Salt water from the Gulf of Mexico is intruding on the drought-stricken Mississippi River, threatening Louisiana's drinking water supply and prompting Gov. John Bel Edwards to consider requesting emergency federal help.
On Friday, the Louisiana governor said salt water continues to grow in the lower Mississippi River region because of the river's low water levels and flow rate. In July, the U.S. Army Corps of Engineers constructed an underwater barrier sill to create an artificial basin to delay the salt water intrusion; however, last week, water from the Gulf topped the sill's elevation. The governor warned additional work will be needed to slow the salt water.
Already, areas in Plaquemines Parish have been impacted after salt water reached the Boothville Water Treatment Plant. A drinking water advisory is in place from Empire Bridge to Venice on the west bank and Phoenix to Bohemia on the river's east bank because of high salt levels in the drinking water. Bottled water distribution locations are set up at local fire stations.
As salt water continues to move upstream, additional communities along the river will be impacted, including New Orleans. The salt water is not likely to affect parishes upriver until mid- to late October. Water systems in St. Bernard, Orleans and Jefferson parishes will eventually be impacted. By late October, the salt water is expected to reach West Jefferson, according to the timeline provided by the U.S. Army Corps of Engineers.
The National Weather Service Mississippi River forecast shows the river will fall to historic lows in the coming weeks.
Extreme and exceptional drought, the most severe conditions on the U.S. Drought Monitor, are found throughout 90% of Louisiana. The drought conditions and extreme heat have fueled wildfire growth this summer and the low levels found in the Mississippi River.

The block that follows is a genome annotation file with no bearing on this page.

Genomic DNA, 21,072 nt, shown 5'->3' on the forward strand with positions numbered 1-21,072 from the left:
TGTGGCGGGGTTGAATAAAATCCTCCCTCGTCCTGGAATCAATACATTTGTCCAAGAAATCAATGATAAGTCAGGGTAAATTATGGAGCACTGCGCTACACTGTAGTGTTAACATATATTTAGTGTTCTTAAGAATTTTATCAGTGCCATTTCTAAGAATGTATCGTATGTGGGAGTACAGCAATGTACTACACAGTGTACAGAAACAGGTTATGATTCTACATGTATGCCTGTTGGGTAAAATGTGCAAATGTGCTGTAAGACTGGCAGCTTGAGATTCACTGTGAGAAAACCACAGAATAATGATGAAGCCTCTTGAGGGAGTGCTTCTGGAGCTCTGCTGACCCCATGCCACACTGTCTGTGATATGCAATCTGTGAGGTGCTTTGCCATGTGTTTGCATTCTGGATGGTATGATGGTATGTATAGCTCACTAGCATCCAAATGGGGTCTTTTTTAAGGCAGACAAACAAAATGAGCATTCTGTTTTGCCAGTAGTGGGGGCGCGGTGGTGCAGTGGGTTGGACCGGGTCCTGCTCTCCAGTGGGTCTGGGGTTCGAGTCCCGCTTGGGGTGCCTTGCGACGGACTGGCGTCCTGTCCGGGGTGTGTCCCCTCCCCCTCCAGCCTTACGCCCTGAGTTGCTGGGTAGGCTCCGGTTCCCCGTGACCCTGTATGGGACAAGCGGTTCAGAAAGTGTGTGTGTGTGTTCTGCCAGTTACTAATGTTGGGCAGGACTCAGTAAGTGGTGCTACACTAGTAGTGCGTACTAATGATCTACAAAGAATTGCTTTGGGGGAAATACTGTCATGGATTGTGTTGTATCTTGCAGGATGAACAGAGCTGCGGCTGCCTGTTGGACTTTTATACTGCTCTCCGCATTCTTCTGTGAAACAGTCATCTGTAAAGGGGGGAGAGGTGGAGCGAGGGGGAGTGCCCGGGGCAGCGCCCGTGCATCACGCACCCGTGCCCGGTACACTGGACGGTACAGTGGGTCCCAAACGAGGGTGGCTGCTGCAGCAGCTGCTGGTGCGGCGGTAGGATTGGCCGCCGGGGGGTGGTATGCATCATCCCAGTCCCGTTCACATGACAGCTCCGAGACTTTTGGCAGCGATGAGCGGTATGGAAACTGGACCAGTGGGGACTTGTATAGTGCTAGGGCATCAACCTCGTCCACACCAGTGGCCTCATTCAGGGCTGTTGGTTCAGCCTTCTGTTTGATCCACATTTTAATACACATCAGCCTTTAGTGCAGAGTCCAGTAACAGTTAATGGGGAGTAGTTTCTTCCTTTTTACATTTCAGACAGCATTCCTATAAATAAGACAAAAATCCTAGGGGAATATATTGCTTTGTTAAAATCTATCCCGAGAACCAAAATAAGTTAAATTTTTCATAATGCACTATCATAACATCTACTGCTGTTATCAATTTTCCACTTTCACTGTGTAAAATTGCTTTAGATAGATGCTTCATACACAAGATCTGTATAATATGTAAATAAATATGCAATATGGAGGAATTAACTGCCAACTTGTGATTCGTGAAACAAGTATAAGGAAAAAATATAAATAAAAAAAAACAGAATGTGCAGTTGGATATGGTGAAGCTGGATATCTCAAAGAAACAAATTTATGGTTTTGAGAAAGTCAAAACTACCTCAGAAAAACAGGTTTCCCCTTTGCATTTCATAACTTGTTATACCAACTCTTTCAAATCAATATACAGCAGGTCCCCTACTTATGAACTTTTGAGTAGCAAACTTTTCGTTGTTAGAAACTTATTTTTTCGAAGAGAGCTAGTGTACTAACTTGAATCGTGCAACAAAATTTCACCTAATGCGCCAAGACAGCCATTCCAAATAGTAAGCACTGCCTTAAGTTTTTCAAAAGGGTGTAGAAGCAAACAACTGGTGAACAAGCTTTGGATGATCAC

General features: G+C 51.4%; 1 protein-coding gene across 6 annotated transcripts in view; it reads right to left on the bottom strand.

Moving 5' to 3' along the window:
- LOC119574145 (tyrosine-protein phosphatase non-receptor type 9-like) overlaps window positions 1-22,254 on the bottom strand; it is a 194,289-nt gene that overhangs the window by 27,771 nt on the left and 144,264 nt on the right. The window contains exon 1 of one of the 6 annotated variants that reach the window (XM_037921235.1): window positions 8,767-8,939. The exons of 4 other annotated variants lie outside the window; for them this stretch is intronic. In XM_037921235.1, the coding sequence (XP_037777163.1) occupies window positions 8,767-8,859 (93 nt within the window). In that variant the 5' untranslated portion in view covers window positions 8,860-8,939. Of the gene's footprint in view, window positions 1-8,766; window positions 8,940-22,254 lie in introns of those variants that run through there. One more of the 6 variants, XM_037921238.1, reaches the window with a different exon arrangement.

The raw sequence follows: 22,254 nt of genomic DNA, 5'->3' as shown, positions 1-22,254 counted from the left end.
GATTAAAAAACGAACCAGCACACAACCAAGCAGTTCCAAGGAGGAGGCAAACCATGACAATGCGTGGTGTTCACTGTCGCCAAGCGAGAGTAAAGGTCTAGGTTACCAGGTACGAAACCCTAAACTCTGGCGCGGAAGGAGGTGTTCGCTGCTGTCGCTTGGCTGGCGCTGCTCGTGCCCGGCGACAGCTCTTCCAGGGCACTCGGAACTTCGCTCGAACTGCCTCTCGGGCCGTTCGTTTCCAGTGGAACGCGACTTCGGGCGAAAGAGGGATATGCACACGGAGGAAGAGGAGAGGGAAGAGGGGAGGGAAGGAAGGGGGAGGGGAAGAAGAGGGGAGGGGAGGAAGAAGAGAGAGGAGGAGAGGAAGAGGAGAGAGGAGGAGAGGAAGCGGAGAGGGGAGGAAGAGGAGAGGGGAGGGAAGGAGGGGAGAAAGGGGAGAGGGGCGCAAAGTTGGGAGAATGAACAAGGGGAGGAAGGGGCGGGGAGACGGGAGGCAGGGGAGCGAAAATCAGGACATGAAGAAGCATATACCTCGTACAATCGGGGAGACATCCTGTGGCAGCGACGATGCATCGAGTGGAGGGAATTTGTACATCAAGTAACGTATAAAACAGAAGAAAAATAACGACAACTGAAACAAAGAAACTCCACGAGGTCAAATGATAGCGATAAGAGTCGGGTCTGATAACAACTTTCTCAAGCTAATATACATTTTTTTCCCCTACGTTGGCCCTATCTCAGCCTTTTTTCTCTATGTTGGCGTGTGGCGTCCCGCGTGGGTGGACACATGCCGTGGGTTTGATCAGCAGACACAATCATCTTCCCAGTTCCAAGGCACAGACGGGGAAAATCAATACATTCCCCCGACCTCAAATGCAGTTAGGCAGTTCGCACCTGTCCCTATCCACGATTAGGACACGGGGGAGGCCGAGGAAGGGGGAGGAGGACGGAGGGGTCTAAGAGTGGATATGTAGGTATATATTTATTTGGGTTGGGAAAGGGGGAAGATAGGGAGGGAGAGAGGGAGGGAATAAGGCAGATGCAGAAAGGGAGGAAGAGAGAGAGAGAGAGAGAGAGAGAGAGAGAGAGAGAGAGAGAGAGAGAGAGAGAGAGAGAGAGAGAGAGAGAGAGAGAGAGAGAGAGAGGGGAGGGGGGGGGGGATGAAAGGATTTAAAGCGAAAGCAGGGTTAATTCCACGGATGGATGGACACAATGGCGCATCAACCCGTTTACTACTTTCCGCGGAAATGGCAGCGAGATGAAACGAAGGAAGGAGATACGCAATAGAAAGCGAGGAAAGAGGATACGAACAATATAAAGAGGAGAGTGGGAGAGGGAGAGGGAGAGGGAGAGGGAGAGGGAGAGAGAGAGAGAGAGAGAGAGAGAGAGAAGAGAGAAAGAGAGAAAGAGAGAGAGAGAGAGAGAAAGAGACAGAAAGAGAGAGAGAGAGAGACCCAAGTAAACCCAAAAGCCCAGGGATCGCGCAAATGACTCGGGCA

"Unfortunately, without any relief from the dry weather, we are starting to see the saltwater intrusion creep further up the river despite efforts to mitigate the problems by the Army Corps of Engineers," Edwards said on Friday.
Despite the situation, Bel Edwards urged residents not to panic.
"We have been through this situation before in 1988, and we are monitoring this situation very closely and applying the lessons learned," the governor said. "It is extremely important for the public to stay informed and only rely on credible sources for updates during this event."
Teams with the U.S. Army Corps of Engineers New Orleans District are working to hold off the water from the Gulf of Mexico by raising the sill an additional 25 feet, which is expected to take about 24 days to construct.
In the meantime, Louisiana is establishing a system to bring fresh water to municipal water treatment facilities via barges.